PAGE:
Association for Behavior Analysis International

The Association for Behavior Analysis International® (ABAI) is a nonprofit membership organization with the mission to contribute to the well-being of society by developing, enhancing, and supporting the growth and vitality of the science of behavior analysis through research, education, and practice.


46th Annual Convention; Washington DC; 2020

Event Details

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Panel #587
CE Offered: BACB — 
PDS: The Supervision Experience: Utilizing Acceptance and Commitment Therapy and Relational Frame Theory Approaches to Create Effective Dialogue Within the Supervisor-Supervisee Relationship
Monday, May 25, 2020
4:00 PM–4:50 PM
Marriott Marquis, Level M4, Archives
Area: TBA/AUT; Domain: Service Delivery
CE Instructor: Jessica M Hinman, M.S.
Chair: Jessica M Hinman (Southern Illinois University, Carbondale)
DANA PALILIUNAS (Missouri State University)
BECKY BARRON (Southern Illinois University)
ZHIHUI YI (Southern Illinois University)

The relationship between a supervisor and supervisee is complex and dynamic and plays an important role in the training of behavior analysts. Supervision provides students with the opportunity to develop their skills as a behavior analyst with the support of someone with experience and expertise. While the supervision relationship is intended to be one of support and guidance, the imbalance in knowledge and experience can create a power differential between the supervisor and supervisee. This power imbalance can lead to an inauthentic relationship and the supervisee disregarding supervisor feedback. In an attempt to address these potential issues within the supervision relationship, supervisors can create a flexible context for supervision by making space for effective dialogue using Acceptance and Commitment Therapy (ACT) and Relational Frame Theory (RFT) approaches. By noticing and allowing space for the differences, biases, and experiences that exist between the supervisor and supervisee, the supervisor can foster a bidirectional learning experience which allows the supervisor and supervisee to learn from one another. The panelists in this talk will speak to their supervision experiences and discuss how they have been able to integrate ACT and RFT approaches within supervision. Speakers will also answer questions about how supervisors can begin integrating these approaches in their own supervision.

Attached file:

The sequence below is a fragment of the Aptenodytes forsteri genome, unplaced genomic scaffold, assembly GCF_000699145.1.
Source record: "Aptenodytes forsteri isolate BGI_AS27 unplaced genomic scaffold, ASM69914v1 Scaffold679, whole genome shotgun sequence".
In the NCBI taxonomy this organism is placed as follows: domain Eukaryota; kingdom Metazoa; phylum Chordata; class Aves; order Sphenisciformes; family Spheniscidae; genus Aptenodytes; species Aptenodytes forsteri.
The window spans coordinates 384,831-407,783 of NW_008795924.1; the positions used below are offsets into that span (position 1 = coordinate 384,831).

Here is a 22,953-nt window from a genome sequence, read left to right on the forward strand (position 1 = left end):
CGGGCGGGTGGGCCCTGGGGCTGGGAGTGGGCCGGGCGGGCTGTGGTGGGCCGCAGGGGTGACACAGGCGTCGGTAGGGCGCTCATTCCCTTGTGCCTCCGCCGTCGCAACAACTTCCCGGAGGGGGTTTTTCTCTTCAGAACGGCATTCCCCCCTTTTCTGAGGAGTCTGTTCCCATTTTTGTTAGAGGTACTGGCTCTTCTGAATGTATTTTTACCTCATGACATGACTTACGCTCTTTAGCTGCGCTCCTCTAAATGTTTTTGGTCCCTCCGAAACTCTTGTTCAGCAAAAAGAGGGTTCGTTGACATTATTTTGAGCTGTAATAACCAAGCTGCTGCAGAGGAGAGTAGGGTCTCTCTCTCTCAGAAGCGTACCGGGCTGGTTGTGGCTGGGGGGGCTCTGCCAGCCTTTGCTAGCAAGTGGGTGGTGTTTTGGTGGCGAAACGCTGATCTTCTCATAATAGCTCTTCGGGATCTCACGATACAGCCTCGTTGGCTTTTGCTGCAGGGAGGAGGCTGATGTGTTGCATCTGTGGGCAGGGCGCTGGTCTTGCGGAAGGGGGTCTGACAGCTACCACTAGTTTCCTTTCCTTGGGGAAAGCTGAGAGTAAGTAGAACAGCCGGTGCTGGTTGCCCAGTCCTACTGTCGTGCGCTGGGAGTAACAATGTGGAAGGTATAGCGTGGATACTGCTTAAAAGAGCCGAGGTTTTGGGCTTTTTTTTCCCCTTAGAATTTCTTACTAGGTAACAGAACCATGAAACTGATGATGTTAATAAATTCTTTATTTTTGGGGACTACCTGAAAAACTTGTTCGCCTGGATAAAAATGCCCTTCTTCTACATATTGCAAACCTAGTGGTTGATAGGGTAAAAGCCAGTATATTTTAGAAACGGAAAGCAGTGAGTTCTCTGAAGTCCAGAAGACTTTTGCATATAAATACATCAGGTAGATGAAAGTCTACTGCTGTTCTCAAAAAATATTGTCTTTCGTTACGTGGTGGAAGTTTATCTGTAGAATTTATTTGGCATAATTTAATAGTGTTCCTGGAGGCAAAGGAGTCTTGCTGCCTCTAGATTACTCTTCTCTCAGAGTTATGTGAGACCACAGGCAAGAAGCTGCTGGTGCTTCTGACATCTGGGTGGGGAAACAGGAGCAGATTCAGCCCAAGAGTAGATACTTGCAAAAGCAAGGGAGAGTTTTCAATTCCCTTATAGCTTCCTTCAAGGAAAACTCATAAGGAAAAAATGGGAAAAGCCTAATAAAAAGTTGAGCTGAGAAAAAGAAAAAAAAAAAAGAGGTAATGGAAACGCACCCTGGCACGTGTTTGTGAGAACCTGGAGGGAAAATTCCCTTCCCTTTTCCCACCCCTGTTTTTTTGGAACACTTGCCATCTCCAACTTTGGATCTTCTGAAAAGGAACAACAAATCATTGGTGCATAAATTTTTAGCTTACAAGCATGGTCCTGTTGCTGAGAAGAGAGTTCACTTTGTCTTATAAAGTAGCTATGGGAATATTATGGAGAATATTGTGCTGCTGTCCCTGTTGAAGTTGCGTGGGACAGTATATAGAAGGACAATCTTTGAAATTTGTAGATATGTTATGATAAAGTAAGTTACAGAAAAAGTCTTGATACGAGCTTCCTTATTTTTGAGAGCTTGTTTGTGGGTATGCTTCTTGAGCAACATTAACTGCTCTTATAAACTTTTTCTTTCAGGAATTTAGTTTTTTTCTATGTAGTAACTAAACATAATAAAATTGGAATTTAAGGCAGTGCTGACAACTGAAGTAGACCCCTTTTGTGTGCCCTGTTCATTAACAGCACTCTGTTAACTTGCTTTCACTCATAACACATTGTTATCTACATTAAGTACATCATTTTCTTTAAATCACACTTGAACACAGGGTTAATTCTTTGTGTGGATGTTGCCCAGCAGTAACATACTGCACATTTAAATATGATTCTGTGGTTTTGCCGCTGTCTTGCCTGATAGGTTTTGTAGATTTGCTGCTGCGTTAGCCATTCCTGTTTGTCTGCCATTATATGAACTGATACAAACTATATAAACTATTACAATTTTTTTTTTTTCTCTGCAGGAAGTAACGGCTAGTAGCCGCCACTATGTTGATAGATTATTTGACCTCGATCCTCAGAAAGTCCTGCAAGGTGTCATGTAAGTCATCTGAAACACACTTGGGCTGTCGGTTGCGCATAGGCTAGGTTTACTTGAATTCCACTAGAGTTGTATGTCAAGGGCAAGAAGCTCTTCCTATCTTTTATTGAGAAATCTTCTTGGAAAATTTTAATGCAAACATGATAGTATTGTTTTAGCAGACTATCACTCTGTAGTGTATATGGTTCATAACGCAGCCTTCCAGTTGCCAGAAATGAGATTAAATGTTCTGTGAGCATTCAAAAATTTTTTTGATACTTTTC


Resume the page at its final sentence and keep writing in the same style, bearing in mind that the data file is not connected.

Instruction Level: Intermediate
Target Audience:

Graduate students, BCBAs, BCaBAs

Learning Objectives: At the conclusion of the presentation, participants will be able to: (1) have a better understanding of how to create an effective supervision dialogue; (2) be able to create meaningful supervision relationships; (3) apply ACT and RFT approaches within supervision.
Keyword(s): ACT, RFT, Supervision



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